Cauliflower Fried Rice

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Cauliflower is one of the few foods that I believe earns the term ‘super’: it’s high in vitamin C, incredibly low in calories and carbohydrates, and is part of the cancer-fighting veggie group Cassica (along with broccoli, cabbage, and brussel sprouts — better known by the term ‘cruciferous’)

img_20180820_203508_6281132994166.jpg There’s no denying that plain riced cauliflower is visibly quite plain, and cauliflower on its own tends to taste bland — but this veg is a perfect blank canvas for bulking up recipes in a low cal, low carb way!

Although I am a long-time cauliflower lover, this was my first time experimenting with cauliflower rice, and since pork fried rice was a staple take-out food when I was growing up, I wanted to use those same savory flavors — but in a much healthier way.

 

The recipe I used is a loose one, meaning you can increase / decrease / omit / or adjust anything based on your own preferences!

 

Ingredients (Makes 2 large servings of ~1.5 cups)

  • 1 – 2 tsp sesame oil
  • 1 – 2 tsp rice vinegar (unsweetened)
  • 1 tsp Low Sodium soy sauce (low sodium is important- it cuts about 40% of the sodium!)
  • 1 small onion, minced
  • 2 cups of riced cauliflower
  • 2 Tbsp chicken broth, vegetable broth, or water
  • 1/3 cup green peas (I used frozen)
  • 1/2 cup sliced mushrooms, sauteed
  • 1 cup cooked brown rice (I used Minute Rice Brown Rice with Quinoa mix)
  • Optional: 1 egg
  1. Saute the onions in ~1 tsp sesame oil; sweat until translucent. Add in rice vinegar.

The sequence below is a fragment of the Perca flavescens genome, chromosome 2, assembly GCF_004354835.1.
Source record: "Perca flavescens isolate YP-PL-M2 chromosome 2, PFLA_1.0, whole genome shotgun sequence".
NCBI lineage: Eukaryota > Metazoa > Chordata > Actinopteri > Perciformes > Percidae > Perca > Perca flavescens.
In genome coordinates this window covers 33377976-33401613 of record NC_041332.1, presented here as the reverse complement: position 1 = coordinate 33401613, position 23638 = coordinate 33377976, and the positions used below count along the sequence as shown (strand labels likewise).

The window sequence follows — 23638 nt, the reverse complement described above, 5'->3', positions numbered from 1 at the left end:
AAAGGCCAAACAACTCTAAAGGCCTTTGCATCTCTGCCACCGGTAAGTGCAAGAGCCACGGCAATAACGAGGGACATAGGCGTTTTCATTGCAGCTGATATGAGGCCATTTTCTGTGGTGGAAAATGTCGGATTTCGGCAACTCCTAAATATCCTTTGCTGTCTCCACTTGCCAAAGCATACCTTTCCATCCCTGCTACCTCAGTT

2. Add your cauliflower rice. Season with low sodium soy sauce. Allow to cook together in pan until cauliflower becomes fork-tender but before it gets mushy. You may find it helpful to steam the cauliflower a bit by adding ~2 Tbsp of liquid (chicken broth, vegetable broth, or water will all work) and covering with a lid.
  3. Add peas, sauteed mushrooms, and brown rice to saute pan.  That’s all there is to it!
  4. Optional: Scramble egg and serve atop rice bowl.

If you want to get fancy, here are some other fun add-ins:

  • Chopped scallions
  • Grated ginger
  • Water chestnuts
  • Shredded carrotts
  • Broccoli florettes
  • Snap Peas
  • Edamame
  • Tofu
  • Chicken
  • Sesame seeds or Black sesame seeds

 

Let Them Drink Coffee

Coffee drinkers, rejoice! A new study published in the Annals of Internal Medicine linked coffee consumption with longer lifespan, confirming what we coffee-lovers had always known to be true: those beans are magic.

The study followed more than 185,000 adults for up to 20 years and found that coffee drinkers were less likely die than their non-caffeinated counterparts, and these findings held true for several ethnic subgroups (white, Latino, Japanese American, and African American).  Those who drank one cup per day were 12% less likely to have died during the study period, while those who drank more were actually 18% less likely- indicating that the coffee may have strong protective health effects.

A similar study also published this month examined this possible connection in over 520,000 Europeans. The researchers also found that participants who drank the most coffee were 7-12% less likely to die during the study, as well as decreased risk of death specifically from circulatory diseases and stroke among the women in the study (though there was also a connection between coffee consumption and ovarian cancer mortality).

The overall verdict: Whether it’s the caffeine, the polyphenols, or the sheer joy that comes from sipping your favorite brew, it appears that enjoying your daily coffee may help add a few more years to your life.